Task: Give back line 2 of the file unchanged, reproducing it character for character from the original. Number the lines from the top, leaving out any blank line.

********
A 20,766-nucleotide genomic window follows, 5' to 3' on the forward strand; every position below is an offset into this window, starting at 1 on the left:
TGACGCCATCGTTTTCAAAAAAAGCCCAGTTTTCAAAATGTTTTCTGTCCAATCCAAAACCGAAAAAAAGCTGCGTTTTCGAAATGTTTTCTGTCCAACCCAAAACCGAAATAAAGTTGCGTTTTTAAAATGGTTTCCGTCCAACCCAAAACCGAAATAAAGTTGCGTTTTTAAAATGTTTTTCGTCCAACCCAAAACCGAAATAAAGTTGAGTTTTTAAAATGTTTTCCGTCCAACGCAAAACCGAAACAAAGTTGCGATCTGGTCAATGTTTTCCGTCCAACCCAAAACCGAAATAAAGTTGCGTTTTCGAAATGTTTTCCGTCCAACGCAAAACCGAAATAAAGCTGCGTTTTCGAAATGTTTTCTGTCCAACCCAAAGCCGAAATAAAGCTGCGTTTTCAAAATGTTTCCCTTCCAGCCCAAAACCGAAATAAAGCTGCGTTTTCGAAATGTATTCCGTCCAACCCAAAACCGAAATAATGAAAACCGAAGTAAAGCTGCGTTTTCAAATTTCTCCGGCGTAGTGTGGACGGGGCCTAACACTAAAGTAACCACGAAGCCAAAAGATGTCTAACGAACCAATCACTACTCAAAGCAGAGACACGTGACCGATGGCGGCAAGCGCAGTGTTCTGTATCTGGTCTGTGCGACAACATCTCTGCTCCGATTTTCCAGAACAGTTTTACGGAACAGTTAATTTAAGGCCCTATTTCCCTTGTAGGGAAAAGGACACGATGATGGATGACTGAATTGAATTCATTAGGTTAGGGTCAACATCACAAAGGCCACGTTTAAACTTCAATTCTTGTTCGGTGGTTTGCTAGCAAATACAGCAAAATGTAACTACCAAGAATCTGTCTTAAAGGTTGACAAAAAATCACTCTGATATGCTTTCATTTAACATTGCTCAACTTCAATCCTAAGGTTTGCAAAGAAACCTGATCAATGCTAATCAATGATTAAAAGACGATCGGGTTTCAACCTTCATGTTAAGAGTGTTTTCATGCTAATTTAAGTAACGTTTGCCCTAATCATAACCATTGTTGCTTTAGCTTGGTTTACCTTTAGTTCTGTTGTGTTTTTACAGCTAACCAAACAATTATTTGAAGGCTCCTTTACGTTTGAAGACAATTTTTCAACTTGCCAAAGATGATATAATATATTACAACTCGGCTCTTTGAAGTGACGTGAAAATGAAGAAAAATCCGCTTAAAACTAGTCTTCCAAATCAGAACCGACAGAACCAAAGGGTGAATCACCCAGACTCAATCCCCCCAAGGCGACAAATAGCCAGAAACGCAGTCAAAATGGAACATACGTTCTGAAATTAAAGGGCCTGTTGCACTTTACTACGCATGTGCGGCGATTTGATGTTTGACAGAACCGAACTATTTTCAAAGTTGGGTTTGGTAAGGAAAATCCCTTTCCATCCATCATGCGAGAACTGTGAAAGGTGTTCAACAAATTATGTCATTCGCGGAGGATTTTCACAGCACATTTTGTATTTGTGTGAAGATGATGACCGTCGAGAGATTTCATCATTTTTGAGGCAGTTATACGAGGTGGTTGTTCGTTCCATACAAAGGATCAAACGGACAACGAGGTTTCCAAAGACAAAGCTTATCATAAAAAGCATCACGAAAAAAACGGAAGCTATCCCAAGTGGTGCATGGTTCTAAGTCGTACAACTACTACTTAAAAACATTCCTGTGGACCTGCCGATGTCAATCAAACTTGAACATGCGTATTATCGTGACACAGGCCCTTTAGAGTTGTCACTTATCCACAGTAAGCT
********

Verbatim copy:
TGACGCCATCGTTTTCAAAAAAAGCCCAGTTTTCAAAATGTTTTCTGTCCAATCCAAAACCGAAAAAAAGCTGCGTTTTCGAAATGTTTTCTGTCCAACCCAAAACCGAAATAAAGTTGCGTTTTTAAAATGGTTTCCGTCCAACCCAAAACCGAAATAAAGTTGCGTTTTTAAAATGTTTTTCGTCCAACCCAAAACCGAAATAAAGTTGAGTTTTTAAAATGTTTTCCGTCCAACGCAAAACCGAAACAAAGTTGCGATCTGGTCAATGTTTTCCGTCCAACCCAAAACCGAAATAAAGTTGCGTTTTCGAAATGTTTTCCGTCCAACGCAAAACCGAAATAAAGCTGCGTTTTCGAAATGTTTTCTGTCCAACCCAAAGCCGAAATAAAGCTGCGTTTTCAAAATGTTTCCCTTCCAGCCCAAAACCGAAATAAAGCTGCGTTTTCGAAATGTATTCCGTCCAACCCAAAACCGAAATAATGAAAACCGAAGTAAAGCTGCGTTTTCAAATTTCTCCGGCGTAGTGTGGACGGGGCCTAACACTAAAGTAACCACGAAGCCAAAAGATGTCTAACGAACCAATCACTACTCAAAGCAGAGACACGTGACCGATGGCGGCAAGCGCAGTGTTCTGTATCTGGTCTGTGCGACAACATCTCTGCTCCGATTTTCCAGAACAGTTTTACGGAACAGTTAATTTAAGGCCCTATTTCCCTTGTAGGGAAAAGGACACGATGATGGATGACTGAATTGAATTCATTAGGTTAGGGTCAACATCACAAAGGCCACGTTTAAACTTCAATTCTTGTTCGGTGGTTTGCTAGCAAATACAGCAAAATGTAACTACCAAGAATCTGTCTTAAAGGTTGACAAAAAATCACTCTGATATGCTTTCATTTAACATTGCTCAACTTCAATCCTAAGGTTTGCAAAGAAACCTGATCAATGCTAATCAATGATTAAAAGACGATCGGGTTTCAACCTTCATGTTAAGAGTGTTTTCATGCTAATTTAAGTAACGTTTGCCCTAATCATAACCATTGTTGCTTTAGCTTGGTTTACCTTTAGTTCTGTTGTGTTTTTACAGCTAACCAAACAATTATTTGAAGGCTCCTTTACGTTTGAAGACAATTTTTCAACTTGCCAAAGATGATATAATATATTACAACTCGGCTCTTTGAAGTGACGTGAAAATGAAGAAAAATCCGCTTAAAACTAGTCTTCCAAATCAGAACCGACAGAACCAAAGGGTGAATCACCCAGACTCAATCCCCCCAAGGCGACAAATAGCCAGAAACGCAGTCAAAATGGAACATACGTTCTGAAATTAAAGGGCCTGTTGCACTTTACTACGCATGTGCGGCGATTTGATGTTTGACAGAACCGAACTATTTTCAAAGTTGGGTTTGGTAAGGAAAATCCCTTTCCATCCATCATGCGAGAACTGTGAAAGGTGTTCAACAAATTATGTCATTCGCGGAGGATTTTCACAGCACATTTTGTATTTGTGTGAAGATGATGACCGTCGAGAGATTTCATCATTTTTGAGGCAGTTATACGAGGTGGTTGTTCGTTCCATACAAAGGATCAAACGGACAACGAGGTTTCCAAAGACAAAGCTTATCATAAAAAGCATCACGAAAAAAACGGAAGCTATCCCAAGTGGTGCATGGTTCTAAGTCGTACAACTACTACTTAAAAACATTCCTGTGGACCTGCCGATGTCAATCAAACTTGAACATGCGTATTATCGTGACACAGGCCCTTTAGAGTTGTCACTTATCCACAGTAAGCT